What grates with some stakeholders is the fact that those tariff funds paid by Australia are directed straight into Japanese agriculture coffers, in the form of farmer subsidies. Even worse, the $700 million ‘cost of entry’ for Australian beef into Japan is inevitably embedded within slaughter cattle pricing decisions made by Australian beef exporters.

Having said that, both current Trade Minister, Andrew Robb and his predecessors, have all made clear commitments that unless there was a ‘significant’ reduction in the agricultural tariffs, then any FTA with Japan would be difficult to be completed. Nothing has changed in that area.

But keep in mind that the Australian trade negotiation team has been talking with their Japanese counterparts since 2007. It’s been seven years, with no clear signs of a conclusion on the horizon, and it was only last year that any offer at all on beef tariff reduction was floated by the Japanese.

The risk perceived by some industry stakeholders is that ‘having something on the table’ could be interpreted as “any reduction is a good reduction.” Additionally, there is an obvious attraction in terms of political mileage for the Abbott Government to get an FTA with Japan over the line.

The unanimous view among those export stakeholders spoken to by Beef Central this week is that the template is in place: reduction to zero tariff over 15 years. If the Japanese are being realistic in embracing free trade, then that’s the template that must be followed, as was shown in the recent example set in Korea.

An important factor now being talked about in industry circles regarding Australia’s bargaining position with Japan is the dramatic shift in world trade flows that’s occurred in beef in the past year, particularly in relation to China’s emergence as a 150,000 tonne export market.

Options are present for Australian exports that essentially did not exist this time last year, and it may come into play in any further negotiation around the Japan FTA.

“It’s important that Japan understand the current realities of world beef markets; the realities around available product; and the realities of our recent successful FTA outcome with Korea,” one large grainfed beef exporter said bluntly.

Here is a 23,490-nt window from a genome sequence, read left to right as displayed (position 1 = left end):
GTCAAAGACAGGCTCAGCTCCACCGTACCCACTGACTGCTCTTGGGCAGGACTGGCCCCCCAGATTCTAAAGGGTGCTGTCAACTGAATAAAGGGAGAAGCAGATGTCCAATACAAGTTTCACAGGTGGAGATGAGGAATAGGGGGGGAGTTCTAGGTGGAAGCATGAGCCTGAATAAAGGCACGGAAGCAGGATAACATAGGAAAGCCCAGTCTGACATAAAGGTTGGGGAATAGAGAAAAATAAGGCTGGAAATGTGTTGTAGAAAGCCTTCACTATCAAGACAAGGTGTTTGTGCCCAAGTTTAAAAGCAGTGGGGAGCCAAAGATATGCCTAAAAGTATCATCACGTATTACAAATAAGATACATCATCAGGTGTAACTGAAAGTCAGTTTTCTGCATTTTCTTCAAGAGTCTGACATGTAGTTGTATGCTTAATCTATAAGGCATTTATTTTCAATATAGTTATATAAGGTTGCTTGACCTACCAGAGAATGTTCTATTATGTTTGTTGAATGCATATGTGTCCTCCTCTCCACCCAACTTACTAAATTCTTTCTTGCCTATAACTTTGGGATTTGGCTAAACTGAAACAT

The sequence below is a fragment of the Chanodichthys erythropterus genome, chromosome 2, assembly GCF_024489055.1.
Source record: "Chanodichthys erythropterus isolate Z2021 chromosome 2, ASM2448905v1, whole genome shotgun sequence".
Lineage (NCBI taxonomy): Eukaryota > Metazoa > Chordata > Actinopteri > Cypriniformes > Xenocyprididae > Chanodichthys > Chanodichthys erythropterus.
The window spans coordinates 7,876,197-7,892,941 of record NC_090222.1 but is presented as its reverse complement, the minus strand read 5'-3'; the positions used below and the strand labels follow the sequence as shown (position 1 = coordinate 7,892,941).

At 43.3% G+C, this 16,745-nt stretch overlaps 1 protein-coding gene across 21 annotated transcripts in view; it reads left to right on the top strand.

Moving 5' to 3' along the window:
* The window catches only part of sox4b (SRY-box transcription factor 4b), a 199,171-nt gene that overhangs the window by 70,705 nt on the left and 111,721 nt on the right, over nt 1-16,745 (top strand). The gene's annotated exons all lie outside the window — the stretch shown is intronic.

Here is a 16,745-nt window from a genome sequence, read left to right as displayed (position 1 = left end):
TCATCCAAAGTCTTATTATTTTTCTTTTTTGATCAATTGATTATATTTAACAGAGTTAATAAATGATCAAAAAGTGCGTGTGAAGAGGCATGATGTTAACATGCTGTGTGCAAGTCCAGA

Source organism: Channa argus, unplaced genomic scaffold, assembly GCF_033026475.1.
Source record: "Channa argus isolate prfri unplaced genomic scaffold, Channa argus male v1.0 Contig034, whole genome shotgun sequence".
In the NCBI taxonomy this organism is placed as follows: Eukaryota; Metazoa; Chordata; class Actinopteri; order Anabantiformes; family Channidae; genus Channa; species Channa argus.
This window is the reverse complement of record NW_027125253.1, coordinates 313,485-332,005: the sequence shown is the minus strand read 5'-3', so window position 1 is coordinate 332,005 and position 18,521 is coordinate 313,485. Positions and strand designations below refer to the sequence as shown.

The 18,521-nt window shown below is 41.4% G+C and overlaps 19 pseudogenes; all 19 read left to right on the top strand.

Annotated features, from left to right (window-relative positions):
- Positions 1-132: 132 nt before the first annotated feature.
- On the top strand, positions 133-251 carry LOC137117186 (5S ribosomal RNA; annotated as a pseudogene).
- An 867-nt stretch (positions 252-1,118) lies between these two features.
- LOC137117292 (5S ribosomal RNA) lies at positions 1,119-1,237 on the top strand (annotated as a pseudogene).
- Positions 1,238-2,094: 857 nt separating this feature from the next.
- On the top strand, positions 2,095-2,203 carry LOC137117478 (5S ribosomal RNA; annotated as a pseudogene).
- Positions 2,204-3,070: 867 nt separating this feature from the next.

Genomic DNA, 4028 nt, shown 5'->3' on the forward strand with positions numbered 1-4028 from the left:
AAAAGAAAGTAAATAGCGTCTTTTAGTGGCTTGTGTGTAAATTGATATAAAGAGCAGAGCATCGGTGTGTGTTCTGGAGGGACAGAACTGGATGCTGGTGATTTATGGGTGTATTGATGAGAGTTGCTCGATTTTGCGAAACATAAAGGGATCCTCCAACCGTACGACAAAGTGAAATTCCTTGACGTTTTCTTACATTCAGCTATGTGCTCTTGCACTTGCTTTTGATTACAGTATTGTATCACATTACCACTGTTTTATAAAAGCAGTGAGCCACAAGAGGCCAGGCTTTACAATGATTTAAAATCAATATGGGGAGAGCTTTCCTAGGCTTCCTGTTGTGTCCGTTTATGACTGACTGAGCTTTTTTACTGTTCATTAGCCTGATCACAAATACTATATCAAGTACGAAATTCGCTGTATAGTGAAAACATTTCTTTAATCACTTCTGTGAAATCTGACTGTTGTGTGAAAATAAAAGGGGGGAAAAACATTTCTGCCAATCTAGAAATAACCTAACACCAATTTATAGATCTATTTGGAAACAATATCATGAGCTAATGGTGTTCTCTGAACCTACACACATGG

Fuelling recent speculation over possible developments in the Japan FTA is Japanese media suggestions that Prime Minister Tony Abbott may be heading to Japan around April or May.

While it’s likely that that visit was arranged well prior to Japan’s latest tariff offers, such visits are often linked with announcements on trade or other important matters.

Recently, trade minister Andrew Robb confirmed that talks on the Japanese FTA were ‘well advanced’ and said trade agreement negotiators from both countries had pursued the `difficult issues’ he had discussed earlier with his counterpart, Toshimitsu Motegi.

Mr Robb stressed the importance, and the remaining challenge, to use the FTA to obtain bigger opportunities for agriculture. “Negotiations are certainly well advanced with all the key issues on the table including agriculture, autos and investment.''

“All countries bring sensitivities to negotiations, but we will not conclude an FTA that does not deliver ‘commercially meaningful’ outcomes, particularly on agriculture,” he said.

Quoted in The Australian recently, JBS Australia director John Berry said the Australian beef sector’s interests needed to be “front and centre” in any FTA deal with Japan.

“We need, as we achieved in the Korean FTA, zero tariffs, zero quotas, over time. Anything else is not free trade,” Mr Berry said.

He said Japanese beef prices had increased significantly, and it would appear that expediting the lowering of tariffs would benefit Japanese consumers and importers alike.

Given the impact that the current Japan tariff clearly has on Australian cattle producers’ bottom lines, it is critically important that the entire supply chain carries a common view on what is considered to be an acceptable outcome from the current FTA negotiation process.

Equally important is the need to align bureaucrats’, politicians’ and trade negotiators’ expectations with those at commercial industry level, to avoid the risk of being sacrificed for political mileage.